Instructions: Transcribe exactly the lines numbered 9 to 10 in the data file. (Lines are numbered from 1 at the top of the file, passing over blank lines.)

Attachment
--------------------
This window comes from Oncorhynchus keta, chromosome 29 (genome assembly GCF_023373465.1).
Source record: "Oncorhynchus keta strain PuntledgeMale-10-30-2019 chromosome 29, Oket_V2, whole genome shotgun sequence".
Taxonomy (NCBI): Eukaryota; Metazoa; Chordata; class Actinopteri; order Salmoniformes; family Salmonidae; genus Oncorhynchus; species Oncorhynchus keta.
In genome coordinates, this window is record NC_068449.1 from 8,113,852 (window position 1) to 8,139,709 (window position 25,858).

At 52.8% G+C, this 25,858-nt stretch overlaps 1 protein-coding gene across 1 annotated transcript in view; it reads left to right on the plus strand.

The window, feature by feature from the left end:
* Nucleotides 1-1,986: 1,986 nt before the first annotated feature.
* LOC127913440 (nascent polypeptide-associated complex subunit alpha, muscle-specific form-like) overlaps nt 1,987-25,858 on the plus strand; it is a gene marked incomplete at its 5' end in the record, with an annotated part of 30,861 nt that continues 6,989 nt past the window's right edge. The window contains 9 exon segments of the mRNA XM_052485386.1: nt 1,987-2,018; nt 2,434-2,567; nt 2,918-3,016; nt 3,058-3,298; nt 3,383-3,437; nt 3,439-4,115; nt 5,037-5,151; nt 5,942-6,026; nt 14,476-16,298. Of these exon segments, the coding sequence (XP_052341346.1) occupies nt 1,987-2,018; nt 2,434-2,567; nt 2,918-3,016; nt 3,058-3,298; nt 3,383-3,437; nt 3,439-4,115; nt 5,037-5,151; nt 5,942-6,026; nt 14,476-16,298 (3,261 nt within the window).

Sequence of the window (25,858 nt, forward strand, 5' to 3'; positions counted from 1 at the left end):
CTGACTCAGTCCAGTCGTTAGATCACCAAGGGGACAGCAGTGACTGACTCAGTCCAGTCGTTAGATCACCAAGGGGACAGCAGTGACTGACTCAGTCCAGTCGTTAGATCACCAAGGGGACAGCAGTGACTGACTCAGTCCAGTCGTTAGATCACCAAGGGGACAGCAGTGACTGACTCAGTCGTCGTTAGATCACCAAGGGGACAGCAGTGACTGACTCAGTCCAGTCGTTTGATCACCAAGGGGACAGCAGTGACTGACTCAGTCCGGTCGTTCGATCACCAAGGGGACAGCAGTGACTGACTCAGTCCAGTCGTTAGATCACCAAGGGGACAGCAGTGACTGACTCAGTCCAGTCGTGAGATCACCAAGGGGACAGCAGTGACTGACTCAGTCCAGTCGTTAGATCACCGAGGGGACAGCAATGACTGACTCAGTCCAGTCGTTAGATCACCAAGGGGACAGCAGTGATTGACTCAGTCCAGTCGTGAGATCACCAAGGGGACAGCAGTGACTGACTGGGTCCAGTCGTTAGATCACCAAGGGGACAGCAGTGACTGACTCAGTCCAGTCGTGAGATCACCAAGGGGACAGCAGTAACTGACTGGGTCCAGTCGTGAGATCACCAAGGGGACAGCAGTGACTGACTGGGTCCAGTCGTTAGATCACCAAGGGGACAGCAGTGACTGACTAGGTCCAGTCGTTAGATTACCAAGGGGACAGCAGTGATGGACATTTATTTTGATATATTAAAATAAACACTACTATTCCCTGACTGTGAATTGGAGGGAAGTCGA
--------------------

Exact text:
Sequence of the window (25,858 nt, forward strand, 5' to 3'; positions counted from 1 at the left end):
CTGACTCAGTCCAGTCGTTAGATCACCAAGGGGACAGCAGTGACTGACTCAGTCCAGTCGTTAGATCACCAAGGGGACAGCAGTGACTGACTCAGTCCAGTCGTTAGATCACCAAGGGGACAGCAGTGACTGACTCAGTCCAGTCGTTAGATCACCAAGGGGACAGCAGTGACTGACTCAGTCGTCGTTAGATCACCAAGGGGACAGCAGTGACTGACTCAGTCCAGTCGTTTGATCACCAAGGGGACAGCAGTGACTGACTCAGTCCGGTCGTTCGATCACCAAGGGGACAGCAGTGACTGACTCAGTCCAGTCGTTAGATCACCAAGGGGACAGCAGTGACTGACTCAGTCCAGTCGTGAGATCACCAAGGGGACAGCAGTGACTGACTCAGTCCAGTCGTTAGATCACCGAGGGGACAGCAATGACTGACTCAGTCCAGTCGTTAGATCACCAAGGGGACAGCAGTGATTGACTCAGTCCAGTCGTGAGATCACCAAGGGGACAGCAGTGACTGACTGGGTCCAGTCGTTAGATCACCAAGGGGACAGCAGTGACTGACTCAGTCCAGTCGTGAGATCACCAAGGGGACAGCAGTAACTGACTGGGTCCAGTCGTGAGATCACCAAGGGGACAGCAGTGACTGACTGGGTCCAGTCGTTAGATCACCAAGGGGACAGCAGTGACTGACTAGGTCCAGTCGTTAGATTACCAAGGGGACAGCAGTGATGGACATTTATTTTGATATATTAAAATAAACACTACTATTCCCTGACTGTGAATTGGAGGGAAGTCGA